Professor Siegel invites his audience to disregard the risk by comparing the sale of assets to distant nations to the sale of assets to U.S. citizens living in a different state. However, the risks to future generations are different because the distant nations that will acquire control over U.S. assets live under different political systems that do not recognize our nation’s founding principles and political creed.
The catastrophically risky prospect indicated by Dr. Siegel’s discussion merits a comprehensive and critical analysisone that encompasses more than just economics. Our nation deserves to know what bad choices (social, political, and economic) left us with such a terrible prospective outcome, what individuals and institutions are responsible, and what corrective action should be taken. I am not satisfied that the apparent inclination of so many boomers to enjoy life at the expense of others should be accepted with passive resignation.
Robert Levine Gr’70 Sierra Vista, AZ
Tales of the Young “Don”
The article about Alan Halpern by Samuel Hughes [“Quiet Goes the Don,” May/June] was not only accurate but quite moving. After reading it for the third time, I resurrected my West Philadelphia High School Yearbook of January 1943 and found on page 64 a photo of the Tribunal; both Alan and I were there in the top row. Alan’s boyish looks continued for years, as attested-to by the photos that appeared in the Gazette, which were taken in 1970.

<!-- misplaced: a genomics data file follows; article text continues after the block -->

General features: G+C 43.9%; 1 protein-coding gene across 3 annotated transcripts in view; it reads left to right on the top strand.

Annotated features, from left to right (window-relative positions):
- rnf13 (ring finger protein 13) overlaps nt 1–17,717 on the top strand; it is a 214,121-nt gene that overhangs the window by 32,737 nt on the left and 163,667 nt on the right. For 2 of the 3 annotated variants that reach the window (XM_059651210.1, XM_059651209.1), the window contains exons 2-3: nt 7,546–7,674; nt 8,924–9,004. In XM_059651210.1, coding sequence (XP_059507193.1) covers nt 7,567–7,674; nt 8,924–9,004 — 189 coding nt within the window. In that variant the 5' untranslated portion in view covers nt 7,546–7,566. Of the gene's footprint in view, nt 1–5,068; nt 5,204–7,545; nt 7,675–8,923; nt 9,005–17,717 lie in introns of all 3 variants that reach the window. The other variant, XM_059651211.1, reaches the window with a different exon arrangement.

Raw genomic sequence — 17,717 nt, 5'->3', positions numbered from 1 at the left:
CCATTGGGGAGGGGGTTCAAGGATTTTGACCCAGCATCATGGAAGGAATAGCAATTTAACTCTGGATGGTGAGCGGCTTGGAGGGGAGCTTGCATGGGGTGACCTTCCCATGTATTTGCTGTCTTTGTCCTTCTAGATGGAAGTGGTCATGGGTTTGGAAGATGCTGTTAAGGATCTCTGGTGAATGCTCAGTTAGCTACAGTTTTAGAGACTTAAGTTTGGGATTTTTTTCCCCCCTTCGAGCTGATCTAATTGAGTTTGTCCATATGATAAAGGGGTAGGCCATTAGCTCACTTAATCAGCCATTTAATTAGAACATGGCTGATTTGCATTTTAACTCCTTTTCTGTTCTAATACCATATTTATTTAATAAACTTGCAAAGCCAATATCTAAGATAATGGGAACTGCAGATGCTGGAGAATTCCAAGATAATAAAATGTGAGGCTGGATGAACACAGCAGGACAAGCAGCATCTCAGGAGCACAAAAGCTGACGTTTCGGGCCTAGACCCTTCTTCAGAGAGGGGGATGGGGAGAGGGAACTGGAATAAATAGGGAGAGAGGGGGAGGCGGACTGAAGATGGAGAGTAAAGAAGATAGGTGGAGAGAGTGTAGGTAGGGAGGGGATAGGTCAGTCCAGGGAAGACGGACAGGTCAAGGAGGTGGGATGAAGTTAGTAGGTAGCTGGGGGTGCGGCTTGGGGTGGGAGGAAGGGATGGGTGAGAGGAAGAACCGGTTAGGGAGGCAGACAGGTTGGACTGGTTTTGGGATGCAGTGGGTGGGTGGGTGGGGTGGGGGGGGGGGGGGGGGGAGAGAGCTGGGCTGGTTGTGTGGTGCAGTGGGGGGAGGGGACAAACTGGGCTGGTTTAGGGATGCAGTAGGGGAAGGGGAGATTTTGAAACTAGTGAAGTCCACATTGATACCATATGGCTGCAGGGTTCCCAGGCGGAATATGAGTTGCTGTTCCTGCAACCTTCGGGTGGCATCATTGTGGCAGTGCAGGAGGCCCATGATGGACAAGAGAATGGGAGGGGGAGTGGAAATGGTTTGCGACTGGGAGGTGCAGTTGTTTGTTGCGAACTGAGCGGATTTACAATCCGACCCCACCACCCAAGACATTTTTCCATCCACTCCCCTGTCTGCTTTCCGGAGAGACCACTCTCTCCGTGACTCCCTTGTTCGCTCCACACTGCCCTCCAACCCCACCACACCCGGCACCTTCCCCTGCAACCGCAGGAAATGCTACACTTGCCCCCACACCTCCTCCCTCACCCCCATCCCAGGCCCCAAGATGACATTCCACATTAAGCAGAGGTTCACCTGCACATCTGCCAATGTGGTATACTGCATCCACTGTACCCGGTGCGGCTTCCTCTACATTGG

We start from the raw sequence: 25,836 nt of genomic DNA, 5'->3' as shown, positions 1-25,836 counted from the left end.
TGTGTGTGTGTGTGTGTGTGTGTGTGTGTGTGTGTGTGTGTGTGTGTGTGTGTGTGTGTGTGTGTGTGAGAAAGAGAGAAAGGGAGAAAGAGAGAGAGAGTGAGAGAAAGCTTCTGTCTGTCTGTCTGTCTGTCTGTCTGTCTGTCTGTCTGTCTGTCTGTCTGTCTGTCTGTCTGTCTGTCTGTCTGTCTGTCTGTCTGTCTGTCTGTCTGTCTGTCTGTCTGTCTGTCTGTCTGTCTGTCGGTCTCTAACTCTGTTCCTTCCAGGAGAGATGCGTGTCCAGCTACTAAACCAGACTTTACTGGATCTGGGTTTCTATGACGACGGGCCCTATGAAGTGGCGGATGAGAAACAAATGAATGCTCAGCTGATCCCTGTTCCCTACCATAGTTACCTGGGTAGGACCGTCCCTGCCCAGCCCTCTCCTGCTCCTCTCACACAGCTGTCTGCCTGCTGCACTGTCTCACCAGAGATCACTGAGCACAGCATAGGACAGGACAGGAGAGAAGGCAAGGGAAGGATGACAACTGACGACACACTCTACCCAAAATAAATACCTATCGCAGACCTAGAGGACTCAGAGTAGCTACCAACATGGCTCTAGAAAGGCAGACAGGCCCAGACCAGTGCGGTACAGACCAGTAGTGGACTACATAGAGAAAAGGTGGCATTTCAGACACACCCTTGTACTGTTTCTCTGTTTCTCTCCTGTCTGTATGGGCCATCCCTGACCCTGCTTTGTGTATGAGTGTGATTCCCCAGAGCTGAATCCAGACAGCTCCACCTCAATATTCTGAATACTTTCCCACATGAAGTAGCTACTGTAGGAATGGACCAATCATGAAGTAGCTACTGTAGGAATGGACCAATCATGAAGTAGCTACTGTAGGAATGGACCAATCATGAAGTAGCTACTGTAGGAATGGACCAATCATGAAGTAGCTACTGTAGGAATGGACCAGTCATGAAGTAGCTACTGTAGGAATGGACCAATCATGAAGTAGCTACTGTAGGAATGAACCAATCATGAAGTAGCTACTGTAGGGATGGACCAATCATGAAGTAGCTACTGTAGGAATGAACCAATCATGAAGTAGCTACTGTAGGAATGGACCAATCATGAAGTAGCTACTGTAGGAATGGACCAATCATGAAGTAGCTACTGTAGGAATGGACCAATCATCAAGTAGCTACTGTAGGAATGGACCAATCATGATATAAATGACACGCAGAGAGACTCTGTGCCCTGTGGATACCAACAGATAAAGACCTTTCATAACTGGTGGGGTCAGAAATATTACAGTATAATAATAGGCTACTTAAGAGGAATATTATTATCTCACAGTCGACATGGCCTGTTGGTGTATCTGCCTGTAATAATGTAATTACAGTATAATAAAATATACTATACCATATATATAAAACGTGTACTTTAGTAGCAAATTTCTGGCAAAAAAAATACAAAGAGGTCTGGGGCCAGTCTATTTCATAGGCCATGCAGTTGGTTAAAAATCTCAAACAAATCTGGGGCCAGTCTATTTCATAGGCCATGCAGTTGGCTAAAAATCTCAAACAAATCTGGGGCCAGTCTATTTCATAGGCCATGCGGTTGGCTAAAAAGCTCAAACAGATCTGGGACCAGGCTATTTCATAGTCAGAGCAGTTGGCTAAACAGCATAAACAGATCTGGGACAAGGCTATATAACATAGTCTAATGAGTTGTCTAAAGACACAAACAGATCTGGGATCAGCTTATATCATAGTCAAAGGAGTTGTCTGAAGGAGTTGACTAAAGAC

It is about that “boy” that I would like to relate two stories at this time. Alan and I enlisted together in the U.S. Maritime Service during World War II and went to Sheepshead Bay for training. Coming from Orthodox Jewish homes, we were not accustomed to eating non-kosher food. I got quite ill, but Alan was so sick, physically and psychologically, that he had to be hospitalized! When we completed our training, we celebrated in Atlantic City by taking our dates out on a rented row-boat. We were quite a sight … two young men in crisp white sailors’ uniforms being swept out to sea by a strong current with two hysterical young ladies! It was an even more ignominious moment when the Coast Guard towed the row-boat back to the inlet before the assembled horde of spectators!